Vector in Java
Java Vectors are commonly used instead of arrays, because they expand automatically when new data is added to them. That means the Vector instances, like linked-lists, can grow dynamically . However, the size of a Vector can grow or shrink as needed to accommodate adding and removing items after the Vector has been created.
A Vector defaults to doubling the size of its array, while the ArrayList increases its array size by 50 percent. Depending on how you use these classes, you could end up taking a large performance hit while adding new elements. Each Vector tries to optimize storage management by maintaining a capacity and a capacityIncrement. The capacity is always at least as large as the vector size; it is usually larger because as components are added to the vector, the vector's storage increases in chunks the size of capacityIncrement . An application can increase the capacity of a vector before inserting a large number of components; this reduces the amount of incremental reallocation.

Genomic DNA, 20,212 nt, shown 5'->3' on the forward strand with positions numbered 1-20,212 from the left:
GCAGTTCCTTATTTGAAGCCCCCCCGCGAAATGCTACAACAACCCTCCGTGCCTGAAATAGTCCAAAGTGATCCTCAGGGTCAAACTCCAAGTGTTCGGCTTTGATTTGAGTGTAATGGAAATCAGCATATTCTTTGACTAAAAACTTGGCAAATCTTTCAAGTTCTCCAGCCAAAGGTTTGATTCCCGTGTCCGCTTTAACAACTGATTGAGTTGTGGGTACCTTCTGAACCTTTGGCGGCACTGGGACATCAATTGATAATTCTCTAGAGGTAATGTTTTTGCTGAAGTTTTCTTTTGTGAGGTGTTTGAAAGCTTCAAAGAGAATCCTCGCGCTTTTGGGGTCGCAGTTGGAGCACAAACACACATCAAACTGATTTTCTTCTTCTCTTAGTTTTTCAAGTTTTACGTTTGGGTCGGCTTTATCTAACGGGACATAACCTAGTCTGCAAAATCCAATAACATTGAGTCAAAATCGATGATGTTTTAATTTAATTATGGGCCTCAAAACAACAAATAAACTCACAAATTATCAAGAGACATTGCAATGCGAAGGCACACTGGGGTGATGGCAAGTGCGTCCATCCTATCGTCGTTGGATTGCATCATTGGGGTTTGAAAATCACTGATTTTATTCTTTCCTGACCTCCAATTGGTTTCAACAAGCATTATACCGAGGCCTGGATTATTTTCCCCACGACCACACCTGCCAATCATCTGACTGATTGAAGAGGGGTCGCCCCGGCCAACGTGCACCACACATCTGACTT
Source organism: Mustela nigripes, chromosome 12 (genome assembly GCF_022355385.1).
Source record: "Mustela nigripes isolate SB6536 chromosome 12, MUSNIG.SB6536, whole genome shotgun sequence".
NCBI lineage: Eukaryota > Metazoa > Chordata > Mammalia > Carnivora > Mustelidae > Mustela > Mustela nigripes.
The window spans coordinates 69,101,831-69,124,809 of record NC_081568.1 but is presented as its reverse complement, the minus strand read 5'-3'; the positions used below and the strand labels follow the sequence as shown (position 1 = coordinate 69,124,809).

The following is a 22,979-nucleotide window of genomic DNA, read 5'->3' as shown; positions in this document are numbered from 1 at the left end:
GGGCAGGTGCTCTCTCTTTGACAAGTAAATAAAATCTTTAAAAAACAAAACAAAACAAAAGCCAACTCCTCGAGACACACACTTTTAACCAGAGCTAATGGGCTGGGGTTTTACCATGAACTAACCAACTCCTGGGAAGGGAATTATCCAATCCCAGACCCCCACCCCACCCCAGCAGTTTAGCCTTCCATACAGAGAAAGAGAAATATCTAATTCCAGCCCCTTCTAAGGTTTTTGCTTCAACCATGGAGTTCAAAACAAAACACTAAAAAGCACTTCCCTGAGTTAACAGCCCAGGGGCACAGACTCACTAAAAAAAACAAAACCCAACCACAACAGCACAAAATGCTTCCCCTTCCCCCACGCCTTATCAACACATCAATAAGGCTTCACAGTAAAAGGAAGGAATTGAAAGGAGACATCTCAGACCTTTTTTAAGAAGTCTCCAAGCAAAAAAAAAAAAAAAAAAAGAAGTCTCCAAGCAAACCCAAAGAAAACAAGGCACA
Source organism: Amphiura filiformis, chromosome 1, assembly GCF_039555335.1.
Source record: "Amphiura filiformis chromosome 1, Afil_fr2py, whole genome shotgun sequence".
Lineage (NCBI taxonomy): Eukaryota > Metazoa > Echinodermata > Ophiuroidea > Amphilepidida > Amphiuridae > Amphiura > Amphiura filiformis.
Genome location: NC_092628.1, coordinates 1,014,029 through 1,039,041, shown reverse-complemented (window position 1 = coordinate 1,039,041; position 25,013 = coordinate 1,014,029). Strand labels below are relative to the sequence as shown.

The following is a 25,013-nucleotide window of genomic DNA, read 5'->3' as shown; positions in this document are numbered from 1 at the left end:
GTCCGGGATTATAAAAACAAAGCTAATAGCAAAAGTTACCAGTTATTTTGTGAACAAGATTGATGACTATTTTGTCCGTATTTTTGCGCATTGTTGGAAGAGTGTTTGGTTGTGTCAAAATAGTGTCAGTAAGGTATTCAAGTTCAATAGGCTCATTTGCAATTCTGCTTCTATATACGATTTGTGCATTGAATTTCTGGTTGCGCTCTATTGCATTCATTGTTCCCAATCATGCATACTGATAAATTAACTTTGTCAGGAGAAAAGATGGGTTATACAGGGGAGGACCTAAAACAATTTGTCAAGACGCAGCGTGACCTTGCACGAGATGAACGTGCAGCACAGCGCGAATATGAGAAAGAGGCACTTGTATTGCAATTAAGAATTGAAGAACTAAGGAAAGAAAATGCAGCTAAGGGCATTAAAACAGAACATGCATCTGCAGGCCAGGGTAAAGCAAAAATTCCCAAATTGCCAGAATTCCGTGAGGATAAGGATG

The Vector class is thread-safe. This means if one thread is working on Vector, no other thread can get a hold of it. Unlike ArrayList, only one thread can perform an operation on vector at a time. ArrayList is non-synchronized which means multiple threads can work on ArrayList at the same time. So you won't get a ConcurrentModificationException. If a thread-safe implementation is not needed, it is recommended to use ArrayList in place of Vector.
The following Java program illustrates several of the methods supported by this Vector collection Framework: